Screenshot of Great Dungeon in the Sky's character selection screen

Lots of choices!

Unfortunately, most of these characters are very similar. All of them use different combinations of the same small handful of abilities, and to make matters worse, at least one (Living Statue) was completely unplayable as it could not move. Furthermore, there is no real sense of balance among all of the characters. The starting characters are somewhat in line with each other (with a few outliers), but everything quickly gets out of whack with all of the unlocked options.

Adding to the imbalance is the level design: every time you enter a level, it is picked randomly from a set of pre-made layouts. One level has an almost-unavoidable section with a large number of units in it that will brutally destroy you if actually try to fight rather than keep running, another is a straight shot forward from beginning to end. Thankfully, levels vary greatly in layout, but the lack of quantity causes one to see the same levels over and over. Flying characters can fly their way through every single level, ignoring everything; however, this is a bit of a boon once  you’ve seen the same levels five or more times each.

Conclusion

Conceptually, Great Dungeon in the Sky implements a number of interesting ideas! In terms of execution, however, the game falls short in a number of areas. There are some interesting mechanics present, but nothing new really presents itself past the first five to ten minutes of gameplay. Others have enjoyed the game, but I found it lacking in challenge, balance, and variety.

Learning Lua

Sticking to my plans, I’ve begun teaching myself Lua. Although it’s a bit odd to wrap my head around after just diving head-first into C++, it’s pretty cool!

One lesson I’ve learned (or, rather, had reaffirmed) is how important writing clean code is. Given Lua doesn’t require semicolons to separate statements and doesn’t use braces, you can get away with some really sloppy, hard-to-read stuff. The following are all equivalent:

-- Easy to read factorial function
function fact (n)
   if n == 0 then
      return 1
   else
      return n * fact(n-1)
   end
end
-- Hard to read, but simple enough where you could probably figure it out
function fact (n) if n == 0 then return 1 else return n * fact(n-1) end end
-- Oh boy.
function
fact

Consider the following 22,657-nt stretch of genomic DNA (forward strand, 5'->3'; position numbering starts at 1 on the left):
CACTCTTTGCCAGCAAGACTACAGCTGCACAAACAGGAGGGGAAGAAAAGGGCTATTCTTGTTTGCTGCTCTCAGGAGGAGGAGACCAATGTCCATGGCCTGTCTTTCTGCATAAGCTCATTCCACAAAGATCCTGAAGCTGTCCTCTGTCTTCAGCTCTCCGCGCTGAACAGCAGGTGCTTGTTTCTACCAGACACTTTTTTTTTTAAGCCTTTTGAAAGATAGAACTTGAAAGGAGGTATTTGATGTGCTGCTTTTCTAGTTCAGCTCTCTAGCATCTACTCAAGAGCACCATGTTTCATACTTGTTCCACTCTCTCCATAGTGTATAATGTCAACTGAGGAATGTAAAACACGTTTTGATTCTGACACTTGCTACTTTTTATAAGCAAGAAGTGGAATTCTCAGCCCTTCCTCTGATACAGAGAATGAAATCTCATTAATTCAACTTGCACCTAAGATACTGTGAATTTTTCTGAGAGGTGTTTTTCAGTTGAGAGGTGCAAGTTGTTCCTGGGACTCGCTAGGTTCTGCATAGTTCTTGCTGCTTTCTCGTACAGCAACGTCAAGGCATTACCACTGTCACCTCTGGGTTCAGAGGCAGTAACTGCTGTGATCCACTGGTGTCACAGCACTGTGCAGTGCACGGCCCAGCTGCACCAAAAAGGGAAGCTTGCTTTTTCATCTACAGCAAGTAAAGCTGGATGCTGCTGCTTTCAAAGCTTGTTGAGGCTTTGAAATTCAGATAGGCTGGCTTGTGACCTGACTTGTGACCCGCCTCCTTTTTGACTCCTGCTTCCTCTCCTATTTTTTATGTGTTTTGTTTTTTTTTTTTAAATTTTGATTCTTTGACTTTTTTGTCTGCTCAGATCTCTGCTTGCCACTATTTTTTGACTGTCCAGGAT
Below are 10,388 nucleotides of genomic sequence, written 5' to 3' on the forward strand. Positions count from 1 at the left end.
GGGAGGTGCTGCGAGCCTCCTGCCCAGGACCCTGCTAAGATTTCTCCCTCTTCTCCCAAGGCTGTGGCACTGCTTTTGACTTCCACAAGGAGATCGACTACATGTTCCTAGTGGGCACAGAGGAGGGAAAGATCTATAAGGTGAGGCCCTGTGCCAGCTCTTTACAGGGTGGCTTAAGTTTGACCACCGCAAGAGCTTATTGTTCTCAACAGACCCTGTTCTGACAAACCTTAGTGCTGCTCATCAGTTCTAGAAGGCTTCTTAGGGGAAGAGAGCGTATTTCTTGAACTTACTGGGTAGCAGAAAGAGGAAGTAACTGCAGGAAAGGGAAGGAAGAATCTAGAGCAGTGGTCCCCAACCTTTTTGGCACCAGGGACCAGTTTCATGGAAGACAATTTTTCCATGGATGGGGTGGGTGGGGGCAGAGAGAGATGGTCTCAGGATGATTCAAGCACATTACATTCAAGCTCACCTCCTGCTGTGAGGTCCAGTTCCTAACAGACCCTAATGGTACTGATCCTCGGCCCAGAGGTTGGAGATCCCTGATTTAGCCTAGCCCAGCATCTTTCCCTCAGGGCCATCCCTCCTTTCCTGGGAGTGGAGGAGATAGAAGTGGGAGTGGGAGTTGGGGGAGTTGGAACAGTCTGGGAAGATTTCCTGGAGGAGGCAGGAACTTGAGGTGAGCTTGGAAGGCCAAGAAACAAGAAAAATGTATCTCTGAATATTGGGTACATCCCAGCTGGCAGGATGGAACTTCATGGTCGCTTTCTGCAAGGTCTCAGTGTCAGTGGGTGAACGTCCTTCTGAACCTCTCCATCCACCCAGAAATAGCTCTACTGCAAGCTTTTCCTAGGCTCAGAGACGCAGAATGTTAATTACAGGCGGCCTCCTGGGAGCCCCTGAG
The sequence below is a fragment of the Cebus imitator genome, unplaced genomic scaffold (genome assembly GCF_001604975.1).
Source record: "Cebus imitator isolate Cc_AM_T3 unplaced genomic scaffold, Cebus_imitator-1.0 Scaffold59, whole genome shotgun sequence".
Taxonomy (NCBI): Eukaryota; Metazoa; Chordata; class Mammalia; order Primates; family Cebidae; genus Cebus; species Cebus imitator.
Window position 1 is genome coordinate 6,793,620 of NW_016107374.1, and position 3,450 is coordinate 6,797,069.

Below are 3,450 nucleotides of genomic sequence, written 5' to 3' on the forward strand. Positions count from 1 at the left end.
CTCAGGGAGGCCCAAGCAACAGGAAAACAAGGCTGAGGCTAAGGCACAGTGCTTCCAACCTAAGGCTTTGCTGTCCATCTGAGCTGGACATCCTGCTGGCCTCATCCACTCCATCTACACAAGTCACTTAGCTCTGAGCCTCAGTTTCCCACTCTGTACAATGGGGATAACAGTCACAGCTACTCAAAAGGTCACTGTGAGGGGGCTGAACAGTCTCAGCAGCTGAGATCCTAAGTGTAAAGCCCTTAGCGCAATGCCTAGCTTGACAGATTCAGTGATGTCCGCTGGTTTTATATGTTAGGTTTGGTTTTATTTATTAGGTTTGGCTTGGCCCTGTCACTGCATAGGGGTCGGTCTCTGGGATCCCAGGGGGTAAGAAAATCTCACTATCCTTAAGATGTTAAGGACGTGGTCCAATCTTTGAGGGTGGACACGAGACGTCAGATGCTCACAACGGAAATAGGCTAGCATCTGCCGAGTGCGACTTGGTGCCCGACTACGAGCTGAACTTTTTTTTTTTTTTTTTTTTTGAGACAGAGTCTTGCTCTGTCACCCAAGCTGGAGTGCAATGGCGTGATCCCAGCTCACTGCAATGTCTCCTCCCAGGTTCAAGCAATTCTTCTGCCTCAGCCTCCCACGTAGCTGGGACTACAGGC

(n) if n ==
0 then return
1 else
return n *
fact(n
-1) end

end

Having only really worked with C#, C++, Java, and ActionScript, it’s going to take some effort getting used to the syntax of Lua; however, I’m up for the challenge!

Current Goals

With fall quarter classes coming to an end, I’ve had time to unwind and start thinking about my current short-term goals:

  • Learn Lua – I have heard nothing but good things about Lua, and it seems to come up frequently with games. When one also considers that the first edition of Programming in Lua is legally available for free online, teaching myself the language is definitely something I plan to do in the near future!
  • Get a taste of DirectX – Having worked in XNA, and after getting a brief introduction to OpenGL, introducing myself to DirectX seems like the next logical step. Although I don’t plan on attempting to master it in the immediate future, I would like to learn the basics and reach the point where it does not intimidate me, at the least :)
  • Stay up to date on Games Industry news – I’ve been making a point to read Gamasutra and The Escapist daily to stay on top what’s going on in the Games Industry
  • Play (and analyze) a new game at least every other day – In an effort to both improve my knowledge of what games are out there and to improve my ability to analyze games, I’m going to push myself to play and analyze a new game at least every other day. If I can spare even 15-20 minutes every day or two to trying out a new game, I should definitely be able to pull this one off. I also plan on posting my analysis of the games on this blog!